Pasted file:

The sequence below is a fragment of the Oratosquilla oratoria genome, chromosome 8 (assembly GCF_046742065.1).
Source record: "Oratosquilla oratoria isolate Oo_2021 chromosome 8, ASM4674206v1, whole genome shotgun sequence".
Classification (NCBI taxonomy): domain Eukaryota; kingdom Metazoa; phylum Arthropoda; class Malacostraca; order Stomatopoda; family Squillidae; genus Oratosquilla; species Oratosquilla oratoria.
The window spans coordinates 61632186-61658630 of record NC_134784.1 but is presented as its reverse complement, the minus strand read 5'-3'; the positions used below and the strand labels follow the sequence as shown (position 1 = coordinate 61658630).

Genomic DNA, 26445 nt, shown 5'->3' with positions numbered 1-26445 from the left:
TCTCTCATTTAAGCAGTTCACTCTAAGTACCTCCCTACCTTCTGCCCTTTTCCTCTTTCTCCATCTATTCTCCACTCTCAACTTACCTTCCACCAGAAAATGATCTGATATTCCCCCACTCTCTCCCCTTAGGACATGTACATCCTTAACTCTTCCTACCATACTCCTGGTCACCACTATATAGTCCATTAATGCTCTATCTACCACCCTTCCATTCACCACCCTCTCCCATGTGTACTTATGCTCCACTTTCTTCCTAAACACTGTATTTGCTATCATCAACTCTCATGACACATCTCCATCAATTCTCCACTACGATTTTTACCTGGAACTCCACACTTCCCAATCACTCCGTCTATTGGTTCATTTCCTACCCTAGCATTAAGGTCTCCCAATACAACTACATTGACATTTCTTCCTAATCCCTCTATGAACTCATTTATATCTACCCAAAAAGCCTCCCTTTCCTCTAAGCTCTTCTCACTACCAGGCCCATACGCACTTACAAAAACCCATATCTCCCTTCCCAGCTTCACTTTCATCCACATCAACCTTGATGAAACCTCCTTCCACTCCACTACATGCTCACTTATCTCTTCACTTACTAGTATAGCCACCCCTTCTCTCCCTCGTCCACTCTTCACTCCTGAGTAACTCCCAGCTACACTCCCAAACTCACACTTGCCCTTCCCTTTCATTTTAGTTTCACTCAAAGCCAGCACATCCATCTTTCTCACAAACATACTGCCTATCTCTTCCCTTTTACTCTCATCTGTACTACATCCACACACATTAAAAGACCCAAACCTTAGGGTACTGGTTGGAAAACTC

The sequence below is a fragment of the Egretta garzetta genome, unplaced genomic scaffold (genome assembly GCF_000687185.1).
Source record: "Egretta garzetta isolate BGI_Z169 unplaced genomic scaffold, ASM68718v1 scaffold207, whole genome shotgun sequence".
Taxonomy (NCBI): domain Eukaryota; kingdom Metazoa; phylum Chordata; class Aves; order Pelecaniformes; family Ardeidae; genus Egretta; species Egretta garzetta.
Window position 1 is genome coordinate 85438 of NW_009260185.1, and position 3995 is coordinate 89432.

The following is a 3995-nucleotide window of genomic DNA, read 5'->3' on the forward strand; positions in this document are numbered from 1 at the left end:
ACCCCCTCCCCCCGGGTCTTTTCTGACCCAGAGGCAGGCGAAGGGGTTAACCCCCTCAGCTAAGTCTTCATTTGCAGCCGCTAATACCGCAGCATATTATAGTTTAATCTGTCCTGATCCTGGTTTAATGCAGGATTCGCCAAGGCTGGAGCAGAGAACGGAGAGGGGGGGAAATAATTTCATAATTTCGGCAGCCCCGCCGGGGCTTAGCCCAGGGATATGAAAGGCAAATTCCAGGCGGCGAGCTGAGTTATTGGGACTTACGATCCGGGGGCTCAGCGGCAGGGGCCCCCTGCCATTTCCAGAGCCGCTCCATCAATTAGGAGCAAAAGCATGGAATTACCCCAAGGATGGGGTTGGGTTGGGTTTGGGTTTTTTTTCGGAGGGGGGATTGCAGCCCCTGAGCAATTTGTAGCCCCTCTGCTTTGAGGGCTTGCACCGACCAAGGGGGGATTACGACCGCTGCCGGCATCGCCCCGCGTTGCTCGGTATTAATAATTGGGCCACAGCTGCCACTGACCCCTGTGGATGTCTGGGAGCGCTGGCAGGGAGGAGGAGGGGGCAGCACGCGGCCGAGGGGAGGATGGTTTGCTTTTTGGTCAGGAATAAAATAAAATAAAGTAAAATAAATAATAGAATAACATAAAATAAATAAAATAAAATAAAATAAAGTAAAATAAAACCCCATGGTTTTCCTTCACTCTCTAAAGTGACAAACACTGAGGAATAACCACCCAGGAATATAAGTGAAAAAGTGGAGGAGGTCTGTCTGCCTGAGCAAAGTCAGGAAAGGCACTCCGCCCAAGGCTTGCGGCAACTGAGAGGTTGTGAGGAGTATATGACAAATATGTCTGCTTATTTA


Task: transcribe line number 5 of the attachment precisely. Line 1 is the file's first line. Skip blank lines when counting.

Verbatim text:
Genomic DNA, 26445 nt, shown 5'->3' with positions numbered 1-26445 from the left: